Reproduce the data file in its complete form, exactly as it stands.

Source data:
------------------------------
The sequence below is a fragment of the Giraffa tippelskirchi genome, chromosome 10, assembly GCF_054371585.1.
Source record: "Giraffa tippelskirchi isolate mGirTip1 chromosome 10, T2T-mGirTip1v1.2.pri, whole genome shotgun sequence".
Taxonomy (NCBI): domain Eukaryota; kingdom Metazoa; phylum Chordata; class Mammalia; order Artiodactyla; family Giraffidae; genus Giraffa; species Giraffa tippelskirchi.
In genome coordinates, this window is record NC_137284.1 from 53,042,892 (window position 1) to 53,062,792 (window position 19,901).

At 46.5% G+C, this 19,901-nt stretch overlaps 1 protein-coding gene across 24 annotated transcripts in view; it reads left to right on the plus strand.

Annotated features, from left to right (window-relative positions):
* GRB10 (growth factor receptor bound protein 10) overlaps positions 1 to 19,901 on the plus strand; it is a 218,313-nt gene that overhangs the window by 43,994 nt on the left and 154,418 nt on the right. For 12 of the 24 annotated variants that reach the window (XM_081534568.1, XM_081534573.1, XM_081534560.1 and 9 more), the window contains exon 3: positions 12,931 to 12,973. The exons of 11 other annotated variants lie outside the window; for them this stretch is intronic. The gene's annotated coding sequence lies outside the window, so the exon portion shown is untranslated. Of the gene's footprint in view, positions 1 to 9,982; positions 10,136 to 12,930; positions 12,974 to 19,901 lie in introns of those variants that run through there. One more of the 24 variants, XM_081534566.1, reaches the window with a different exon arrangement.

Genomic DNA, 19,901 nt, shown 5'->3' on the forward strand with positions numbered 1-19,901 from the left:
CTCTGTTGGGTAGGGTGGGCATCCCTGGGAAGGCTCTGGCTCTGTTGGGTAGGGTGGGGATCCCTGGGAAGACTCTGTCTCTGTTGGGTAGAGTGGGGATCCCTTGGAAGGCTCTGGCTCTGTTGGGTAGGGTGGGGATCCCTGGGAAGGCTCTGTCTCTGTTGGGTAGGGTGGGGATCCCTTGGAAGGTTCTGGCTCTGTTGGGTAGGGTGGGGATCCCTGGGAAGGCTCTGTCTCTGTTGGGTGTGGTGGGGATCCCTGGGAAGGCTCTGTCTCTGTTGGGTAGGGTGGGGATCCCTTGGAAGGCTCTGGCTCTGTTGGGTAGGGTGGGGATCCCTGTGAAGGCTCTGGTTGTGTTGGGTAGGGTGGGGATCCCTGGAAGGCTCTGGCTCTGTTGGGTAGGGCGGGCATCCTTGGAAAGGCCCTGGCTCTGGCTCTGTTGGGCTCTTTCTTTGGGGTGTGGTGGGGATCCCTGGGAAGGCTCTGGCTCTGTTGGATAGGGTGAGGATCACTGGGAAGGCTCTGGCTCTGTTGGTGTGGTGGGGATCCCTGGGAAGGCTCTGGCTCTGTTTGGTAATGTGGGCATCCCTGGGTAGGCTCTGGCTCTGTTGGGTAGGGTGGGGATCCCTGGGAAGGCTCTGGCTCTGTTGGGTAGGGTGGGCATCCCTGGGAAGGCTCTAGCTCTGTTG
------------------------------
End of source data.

The sequence below is a fragment of the Giraffa tippelskirchi genome, chromosome 10, assembly GCF_054371585.1.
Source record: "Giraffa tippelskirchi isolate mGirTip1 chromosome 10, T2T-mGirTip1v1.2.pri, whole genome shotgun sequence".
Taxonomy (NCBI): domain Eukaryota; kingdom Metazoa; phylum Chordata; class Mammalia; order Artiodactyla; family Giraffidae; genus Giraffa; species Giraffa tippelskirchi.
In genome coordinates, this window is record NC_137284.1 from 53,042,892 (window position 1) to 53,062,792 (window position 19,901).

At 46.5% G+C, this 19,901-nt stretch overlaps 1 protein-coding gene across 24 annotated transcripts in view; it reads left to right on the plus strand.

Annotated features, from left to right (window-relative positions):
* GRB10 (growth factor receptor bound protein 10) overlaps positions 1 to 19,901 on the plus strand; it is a 218,313-nt gene that overhangs the window by 43,994 nt on the left and 154,418 nt on the right. For 12 of the 24 annotated variants that reach the window (XM_081534568.1, XM_081534573.1, XM_081534560.1 and 9 more), the window contains exon 3: positions 12,931 to 12,973. The exons of 11 other annotated variants lie outside the window; for them this stretch is intronic. The gene's annotated coding sequence lies outside the window, so the exon portion shown is untranslated. Of the gene's footprint in view, positions 1 to 9,982; positions 10,136 to 12,930; positions 12,974 to 19,901 lie in introns of those variants that run through there. One more of the 24 variants, XM_081534566.1, reaches the window with a different exon arrangement.

Genomic DNA, 19,901 nt, shown 5'->3' on the forward strand with positions numbered 1-19,901 from the left:
CTCTGTTGGGTAGGGTGGGCATCCCTGGGAAGGCTCTGGCTCTGTTGGGTAGGGTGGGGATCCCTGGGAAGACTCTGTCTCTGTTGGGTAGAGTGGGGATCCCTTGGAAGGCTCTGGCTCTGTTGGGTAGGGTGGGGATCCCTGGGAAGGCTCTGTCTCTGTTGGGTAGGGTGGGGATCCCTTGGAAGGTTCTGGCTCTGTTGGGTAGGGTGGGGATCCCTGGGAAGGCTCTGTCTCTGTTGGGTGTGGTGGGGATCCCTGGGAAGGCTCTGTCTCTGTTGGGTAGGGTGGGGATCCCTTGGAAGGCTCTGGCTCTGTTGGGTAGGGTGGGGATCCCTGTGAAGGCTCTGGTTGTGTTGGGTAGGGTGGGGATCCCTGGAAGGCTCTGGCTCTGTTGGGTAGGGCGGGCATCCTTGGAAAGGCCCTGGCTCTGGCTCTGTTGGGCTCTTTCTTTGGGGTGTGGTGGGGATCCCTGGGAAGGCTCTGGCTCTGTTGGATAGGGTGAGGATCACTGGGAAGGCTCTGGCTCTGTTGGTGTGGTGGGGATCCCTGGGAAGGCTCTGGCTCTGTTTGGTAATGTGGGCATCCCTGGGTAGGCTCTGGCTCTGTTGGGTAGGGTGGGGATCCCTGGGAAGGCTCTGGCTCTGTTGGGTAGGGTGGGCATCCCTGGGAAGGCTCTAGCTCTGTTG